A couple short-lived attacks were brought back since nothing was going to stick with the cross/tailwind and still enough guys to ensure a sprint. I moved up on the left by myself with just under a kilometer to go, ready to jump on someone’s wheel and get the hell out of the wind as soon as possible. With 300 or 400 meters to go Ben Jacques-Maynes came out of the line and jumped early just to the right of me. I tried to get on his wheel but was immediately gapped off. Couldn’t even get on the damn wheel for half a second. This is because they guy I’d thought was Ben was actually JJ Haedo. He gapped everyone off and took the pack sprint by a full second. Two of his teammates had survived off the front in the breakaway by 40 seconds, making it 1-2-3 for Jamis. After I blew up from too much time in the wind and then attempting to follow Haedo, I finished 10th in our sprint, 12th in the race. Pretty decent considering the depth of the field and the difficulty of the day. Only 86 guys managed the time cut.

I was happy with the result for most of that afternoon, but the feeling passed as I thought about how nice it would have been to at least be top 10. Or maybe a single digit placing. Or maybe top 5 and get on the podium. Or maybe if I’d been perfectly positioned on Haedo’s wheel I could have stuck on him and nipped him at the line for third. Screw that, what I should have done was just ride off the front a lap or two earlier and catch the breakaway for the win. Or ride off the front, catch the breakaway, drop them and win by two minutes to take the GC lead. The upsetting thing about cycling, or life in general I guess, is that it’s impossible to be completely content unless you win the Tour seven times. But even that won’t be enough and you’ll have to come out of retirement and try for an 8th.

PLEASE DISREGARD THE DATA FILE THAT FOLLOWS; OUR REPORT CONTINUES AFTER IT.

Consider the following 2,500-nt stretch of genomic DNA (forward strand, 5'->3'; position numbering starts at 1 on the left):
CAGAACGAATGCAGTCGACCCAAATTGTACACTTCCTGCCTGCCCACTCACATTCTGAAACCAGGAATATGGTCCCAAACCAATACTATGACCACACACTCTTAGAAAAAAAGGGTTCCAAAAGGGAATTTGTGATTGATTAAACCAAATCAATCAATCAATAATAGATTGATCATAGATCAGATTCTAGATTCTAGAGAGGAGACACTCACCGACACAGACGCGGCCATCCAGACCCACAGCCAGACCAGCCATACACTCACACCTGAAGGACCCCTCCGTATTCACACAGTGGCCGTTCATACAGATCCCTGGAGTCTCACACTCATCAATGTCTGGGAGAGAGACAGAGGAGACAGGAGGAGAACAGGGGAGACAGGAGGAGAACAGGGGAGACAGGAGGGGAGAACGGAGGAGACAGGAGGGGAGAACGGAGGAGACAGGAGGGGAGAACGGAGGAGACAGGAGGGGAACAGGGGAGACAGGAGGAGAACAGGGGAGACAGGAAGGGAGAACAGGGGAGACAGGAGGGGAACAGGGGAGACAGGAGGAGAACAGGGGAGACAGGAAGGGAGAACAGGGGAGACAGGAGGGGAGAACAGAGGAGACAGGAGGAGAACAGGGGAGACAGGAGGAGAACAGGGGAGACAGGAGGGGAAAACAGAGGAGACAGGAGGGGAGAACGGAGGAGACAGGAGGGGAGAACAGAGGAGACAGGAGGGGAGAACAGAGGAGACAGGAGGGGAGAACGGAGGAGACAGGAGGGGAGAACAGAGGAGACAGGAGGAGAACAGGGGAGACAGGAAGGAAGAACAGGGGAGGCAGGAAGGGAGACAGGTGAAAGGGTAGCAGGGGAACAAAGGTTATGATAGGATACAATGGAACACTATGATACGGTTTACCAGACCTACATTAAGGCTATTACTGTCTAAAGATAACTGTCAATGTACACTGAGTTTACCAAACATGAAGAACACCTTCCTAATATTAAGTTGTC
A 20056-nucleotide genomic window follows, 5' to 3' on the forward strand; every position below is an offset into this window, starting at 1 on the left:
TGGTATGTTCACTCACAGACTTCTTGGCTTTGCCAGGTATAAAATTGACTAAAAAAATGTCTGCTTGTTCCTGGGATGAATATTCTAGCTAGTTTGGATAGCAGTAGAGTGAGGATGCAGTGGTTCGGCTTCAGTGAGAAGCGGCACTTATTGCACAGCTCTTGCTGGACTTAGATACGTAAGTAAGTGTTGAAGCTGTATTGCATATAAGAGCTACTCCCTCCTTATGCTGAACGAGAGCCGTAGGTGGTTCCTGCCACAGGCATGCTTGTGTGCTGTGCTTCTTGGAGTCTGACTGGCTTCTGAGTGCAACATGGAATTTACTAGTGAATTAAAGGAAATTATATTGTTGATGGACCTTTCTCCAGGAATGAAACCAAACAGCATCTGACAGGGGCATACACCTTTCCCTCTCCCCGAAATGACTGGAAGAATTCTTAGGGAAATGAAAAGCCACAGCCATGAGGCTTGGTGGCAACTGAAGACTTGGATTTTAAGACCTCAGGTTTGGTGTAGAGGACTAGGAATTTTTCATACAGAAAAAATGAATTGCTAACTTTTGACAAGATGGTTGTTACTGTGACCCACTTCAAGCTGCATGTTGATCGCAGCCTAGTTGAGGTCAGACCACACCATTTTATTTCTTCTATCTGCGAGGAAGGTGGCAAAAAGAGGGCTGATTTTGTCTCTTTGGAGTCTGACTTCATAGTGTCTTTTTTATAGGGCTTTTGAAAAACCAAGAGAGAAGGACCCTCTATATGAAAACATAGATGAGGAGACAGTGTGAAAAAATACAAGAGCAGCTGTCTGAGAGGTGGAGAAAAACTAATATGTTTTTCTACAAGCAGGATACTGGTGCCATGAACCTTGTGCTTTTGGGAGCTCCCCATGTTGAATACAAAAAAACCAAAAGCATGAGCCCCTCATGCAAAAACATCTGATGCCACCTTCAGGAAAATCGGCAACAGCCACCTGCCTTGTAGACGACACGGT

Sunday was the crit. It was a bit of an anticlimactic day for me. First off, I was all alone since Colin and Ross left the night before. I rode to the race after checking out of the motel and settled down in the Starbucks along the course for a couple hours, drinking coffee and loosing a bunch of games in a row. I won a bunch after the time trail, but have been on a rapid decline ever since. I’ve lost 13 games in a row in the past two days, proving that practicing something makes you worse at it.